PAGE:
[vimeo 277078377 w=640 h=360]
You don’t have to think too far back to a time, when if someone suggested that we would reach a point in human history that staring at electronic screens as we sat together around the dinner table, would be commonplace.
Yes there’s undoubtedly pros on top of the cons, but should we be giving more attention to the time and place?
On the bus to work, I stopped looking at my phone and decided to listen to music instead. Taking in the world around me, rather than take in the world through the screen. What I found myself looking at felt like staring at a car crash. Everyone with their heads hunched forward, faces emotionless and filled with artificial light. Surely this can’t be right? it unsettled me.
We are not looking when we cross the road.
We are not looking at eachother when we talk to eachother.
We are not looking when we are driving.
We are getting anxiety disorders.
We have relationship problems.
We have a distorted view of the world.
And I’m guilty. I do this. My phone is the first and last thing I look at each day. I wanted to crystalise this by making this video. Maybe it would unsettle others and provoke discussion (or maybe people will be more unsettled at how easy and legal it is to film you in any public space without your consent…). We’re connected like never before, and have the unlimited sum of human knowledge and creation in our hand, surely this is progress?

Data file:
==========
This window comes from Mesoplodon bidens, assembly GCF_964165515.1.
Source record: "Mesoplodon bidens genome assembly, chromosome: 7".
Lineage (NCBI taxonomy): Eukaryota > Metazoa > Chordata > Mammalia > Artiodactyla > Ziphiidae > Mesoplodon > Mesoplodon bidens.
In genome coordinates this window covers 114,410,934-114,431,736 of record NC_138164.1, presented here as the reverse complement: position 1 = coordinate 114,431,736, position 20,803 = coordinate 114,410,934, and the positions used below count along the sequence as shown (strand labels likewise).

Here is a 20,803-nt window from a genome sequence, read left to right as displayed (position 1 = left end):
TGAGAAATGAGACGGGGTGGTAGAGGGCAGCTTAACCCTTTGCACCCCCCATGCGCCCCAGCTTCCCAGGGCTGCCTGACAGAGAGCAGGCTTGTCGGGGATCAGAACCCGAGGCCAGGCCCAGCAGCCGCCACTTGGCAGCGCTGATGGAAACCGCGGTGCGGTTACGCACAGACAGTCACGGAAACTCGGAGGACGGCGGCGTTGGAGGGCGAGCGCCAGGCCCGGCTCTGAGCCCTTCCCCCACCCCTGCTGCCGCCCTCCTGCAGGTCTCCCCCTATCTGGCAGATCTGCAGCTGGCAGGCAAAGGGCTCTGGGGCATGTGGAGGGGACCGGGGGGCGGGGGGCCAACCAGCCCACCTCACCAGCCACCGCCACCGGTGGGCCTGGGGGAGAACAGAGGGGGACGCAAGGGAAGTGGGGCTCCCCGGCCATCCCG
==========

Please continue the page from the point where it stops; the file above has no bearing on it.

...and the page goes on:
You’ll argue that this isn’t that different from a time when people sat on the bus staring at newspapers. That if we didn’t have the phone in our hand, we still wouldn’t strike up small talk with stranger.
There’s still something being lost. When I become conscious of my own behaviour, I realise that that I’ve lost an awareness of my surroundings, my environment. I’m actually lucky enough to live somewhere that most of the time when I look out of the window, the sky looks great. I certainly don’t need to pine over a highly saturated photograph on r/earthporn, as compelling it may be to consume one staged image after the next in order to pass five minutes.
My wife and I are talking to each other less in the evenings. The light from our phones (be it blue or yellow), affects our mood and sleep patterns. Even my two year old knows that paying attention to this thing in my hand is less time I’m paying attention to him.
I can’t dispense of the phone completely and I think the course has been set for humankind already – we’re heading toward an era of not just wearable tech, but human augmentation and bionics. We’ll reach a time where these phones aren’t in our hands anymore (Black Mirror anyone?), but here’s a couple of things I’m going to try and do now:
1) Keep my phone out of the bedroom. I read books mainly on breaks, holidays and long trips, but I really want to change this. It’s a hard habit to establish.
2) Do my best not to let my son see with me with my phone at inappropriate times. Like at the dinner table, or even just whilst walking.
My video isn’t a wholly original idea, but this is what it looks like in my city. An aide memoir almost, of Brisbane in 2018.
Don’t worry, the irony isn’t lost on me. Here’s a load more content for you consume whilst you pass time on that bus journey you’re on right now.
CM | craigjlmacdonald.com